Henrik: If you could rapture, blister, and burn about this much talked about play, how would you describe its characters and what drives them—or what holds them back?
Could you give an example that expresses the underlying philosophy of this play?
Young Avery says at the beginning of the play, “You either have a career and end up lonely and sad, or you have a family and end up lonely and sad.” Is he correct? Can you have both?
Why should theatregoers come to see Rapture, Blister, Burn?
The play explores important issues from all sides, especially the second wave of feminism. It gives a voice to both Betty Friedan and, surprisingly, to Phyllis Schlafly. The play is sometimes funny, but always poignant. For example, what would happen if you could actually trade your life for that of another person? Or, the dilemma of a childless, single professional about to lose her mother. Or, the underachiever faced with the success of his former partner.
How are audiences reacting to the show?
Every audience member with whom I have spoken has shared with me something in this play that has hit home—often, many things. Audience members also pointed out the excellent direction by Maurizio Giammarco and the “top rate acting” of the cast.
We all grow with experience. At this point, I have had many years of acting and living. Both have served me well in this role. My life as a mother of a grown child is something that helped me frequently in finding and connecting with my role as Alice Croll, the mother. I don’t have a daughter, but my relationship with my son, as well as the talent and onstage vulnerability of Maia Baird, who plays my daughter Catherine Croll, helped enormously with this role.
How do you relate to your character?
I am old enough to remember the second wave of feminism that is discussed at length in our play. Like Alice, “I wasn’t really aware.” Unlike Alice, I married very young. I, too, was “wrapped up in my baby” when women were making great strides toward equality. I look back now and wish I had been more aware.
At times in the play, the usually upbeat Alice expresses regrets about her marriage and her choices. The one thing she definitely does not regret is Cathy, the child that came out of that imperfect marriage. I relate strongly to that when thinking of my son and my early marriage.
How do you feel about your role in this play?
I felt a wistfulness that Alice shows most strongly in a beautiful, spotlight moment at the end of the play. Unaware as I was, I remember being stirred by Helen Reddy’s “I Am Woman” [“a song written by Australian-American artist Helen Reddy and singer-songwriter Ray Burton in May 1971”].
What is the best advice Director Maurizio Giammarco has given you that helped you to shape your performance?
He tirelessly pushes us to grow with every performance. His attention to detail extends from the beautiful set he has created to the smallest gesture an actor may make. He has encouraged the cast to become a family, which helps in both our backstage life and, of course, in acting this ensemble piece.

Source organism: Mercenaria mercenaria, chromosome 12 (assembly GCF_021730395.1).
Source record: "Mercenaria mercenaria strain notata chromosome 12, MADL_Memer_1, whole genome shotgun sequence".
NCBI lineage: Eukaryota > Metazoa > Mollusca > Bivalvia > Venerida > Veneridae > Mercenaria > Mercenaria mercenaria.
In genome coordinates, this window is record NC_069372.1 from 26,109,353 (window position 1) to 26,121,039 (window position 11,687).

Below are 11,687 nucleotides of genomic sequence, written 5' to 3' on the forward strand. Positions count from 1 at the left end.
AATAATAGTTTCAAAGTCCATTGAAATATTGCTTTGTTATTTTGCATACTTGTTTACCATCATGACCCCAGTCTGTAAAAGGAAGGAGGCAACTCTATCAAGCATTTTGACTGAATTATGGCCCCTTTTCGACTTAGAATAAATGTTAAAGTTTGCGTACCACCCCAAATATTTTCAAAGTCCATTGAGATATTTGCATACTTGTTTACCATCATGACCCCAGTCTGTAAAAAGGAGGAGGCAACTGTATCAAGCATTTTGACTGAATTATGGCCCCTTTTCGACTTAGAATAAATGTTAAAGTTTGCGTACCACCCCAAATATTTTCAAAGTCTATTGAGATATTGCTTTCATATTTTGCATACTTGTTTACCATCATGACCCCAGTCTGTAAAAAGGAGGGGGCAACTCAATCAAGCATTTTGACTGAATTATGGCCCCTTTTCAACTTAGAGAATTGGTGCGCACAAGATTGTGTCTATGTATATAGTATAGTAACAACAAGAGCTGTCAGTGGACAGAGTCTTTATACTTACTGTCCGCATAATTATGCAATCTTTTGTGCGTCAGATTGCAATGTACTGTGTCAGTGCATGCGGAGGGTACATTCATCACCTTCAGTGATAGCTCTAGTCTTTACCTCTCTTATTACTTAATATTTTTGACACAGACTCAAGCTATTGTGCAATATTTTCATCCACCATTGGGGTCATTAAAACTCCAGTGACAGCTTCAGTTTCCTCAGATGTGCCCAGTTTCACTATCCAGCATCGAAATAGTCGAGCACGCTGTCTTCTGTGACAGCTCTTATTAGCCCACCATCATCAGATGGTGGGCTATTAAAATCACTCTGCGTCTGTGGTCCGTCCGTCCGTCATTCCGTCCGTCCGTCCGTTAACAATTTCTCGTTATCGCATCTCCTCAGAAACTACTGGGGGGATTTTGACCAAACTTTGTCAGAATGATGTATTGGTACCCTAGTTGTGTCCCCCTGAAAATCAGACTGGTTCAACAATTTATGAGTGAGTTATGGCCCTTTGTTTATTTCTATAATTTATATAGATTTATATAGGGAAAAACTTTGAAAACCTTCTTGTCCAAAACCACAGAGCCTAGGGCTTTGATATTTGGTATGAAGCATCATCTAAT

Yes, but I was taken in and made to feel a part of it very quickly. There is a warm, cohesive feel in this atmosphere, which is necessary for this piece to work. I am impressed with the quality of work from this cast and crew. They are strong and even the youngest members have had extensive training and quite a bit of onstage experience.
You mentioned the crew.
True. Our crew is one of the best I’ve worked with. Our stage manager, Emily Jolley, and our assistant stage manager, Robert Rueland, are extremely professional. They make things flow smoothly in a play with many props, costume changes, entrances and exits. They are very communicative between shows and rehearsals. I find that an enormous help.
Technical Director, Kim Pelle, has a sensitivity and capability that works so well with Maurizio’s vision. He has trained a crack team that has done a wonderful job. Not a sound or lighting cue is missed. It sets the actors at ease knowing they don’t have to worry about these things.
Many thanks, Michele.
She was a writer for the television series Law & Order. René Balcer, the head writer and executive producer of Law & Order, said: “She really has an ear for the dialogue of everyday Americans and the quirkiness of everyday Americans.”
Rapture, Blister, Burn premiered Off-Broadway at Playwrights Horizons in June 2012. The play was a finalist for the 2013 Pulitzer Prize for Drama. Here is a DCMetroTheaterArts review of Round House Theatre’s production.
Cast list: Maia Baird (Catherine Croll); Jim Broyles (Don Harper); Kellie Cooper (Gwen Harper); Michele Loor Nicolay (Alice Croll); and Claire Minter (Avery Williard).
Running Time: 2 ½ hours, including a 15-minute intermission.
Rapture, Blister, Burn plays through October 9, 2016 at Allens Lane Theater – 601 West Allens Lane, in Philadelphia, PA. For tickets, call the box office at (215) 248-0546, buy them at the door, or online.
Originally published by DC Metro Theater Arts.